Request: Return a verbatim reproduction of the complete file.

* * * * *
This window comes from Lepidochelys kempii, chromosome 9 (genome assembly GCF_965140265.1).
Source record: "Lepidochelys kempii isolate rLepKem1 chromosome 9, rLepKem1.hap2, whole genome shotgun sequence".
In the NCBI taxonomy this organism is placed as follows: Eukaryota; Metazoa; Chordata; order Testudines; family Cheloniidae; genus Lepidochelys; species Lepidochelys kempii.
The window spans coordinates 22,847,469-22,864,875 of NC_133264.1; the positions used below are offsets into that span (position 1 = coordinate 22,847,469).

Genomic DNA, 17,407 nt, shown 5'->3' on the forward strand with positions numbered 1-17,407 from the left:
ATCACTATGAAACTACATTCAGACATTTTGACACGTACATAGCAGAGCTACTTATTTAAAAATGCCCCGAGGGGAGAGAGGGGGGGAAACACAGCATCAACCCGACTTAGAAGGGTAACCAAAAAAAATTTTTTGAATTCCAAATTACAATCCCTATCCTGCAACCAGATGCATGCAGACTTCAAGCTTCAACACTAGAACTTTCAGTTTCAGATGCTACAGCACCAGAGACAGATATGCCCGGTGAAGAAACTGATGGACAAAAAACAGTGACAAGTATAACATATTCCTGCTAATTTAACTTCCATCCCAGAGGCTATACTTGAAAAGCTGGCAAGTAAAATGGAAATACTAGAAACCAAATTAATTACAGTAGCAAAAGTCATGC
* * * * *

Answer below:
This window comes from Lepidochelys kempii, chromosome 9 (genome assembly GCF_965140265.1).
Source record: "Lepidochelys kempii isolate rLepKem1 chromosome 9, rLepKem1.hap2, whole genome shotgun sequence".
In the NCBI taxonomy this organism is placed as follows: Eukaryota; Metazoa; Chordata; order Testudines; family Cheloniidae; genus Lepidochelys; species Lepidochelys kempii.
The window spans coordinates 22,847,469-22,864,875 of NC_133264.1; the positions used below are offsets into that span (position 1 = coordinate 22,847,469).

Genomic DNA, 17,407 nt, shown 5'->3' on the forward strand with positions numbered 1-17,407 from the left:
ATCACTATGAAACTACATTCAGACATTTTGACACGTACATAGCAGAGCTACTTATTTAAAAATGCCCCGAGGGGAGAGAGGGGGGGAAACACAGCATCAACCCGACTTAGAAGGGTAACCAAAAAAAATTTTTTGAATTCCAAATTACAATCCCTATCCTGCAACCAGATGCATGCAGACTTCAAGCTTCAACACTAGAACTTTCAGTTTCAGATGCTACAGCACCAGAGACAGATATGCCCGGTGAAGAAACTGATGGACAAAAAACAGTGACAAGTATAACATATTCCTGCTAATTTAACTTCCATCCCAGAGGCTATACTTGAAAAGCTGGCAAGTAAAATGGAAATACTAGAAACCAAATTAATTACAGTAGCAAAAGTCATGC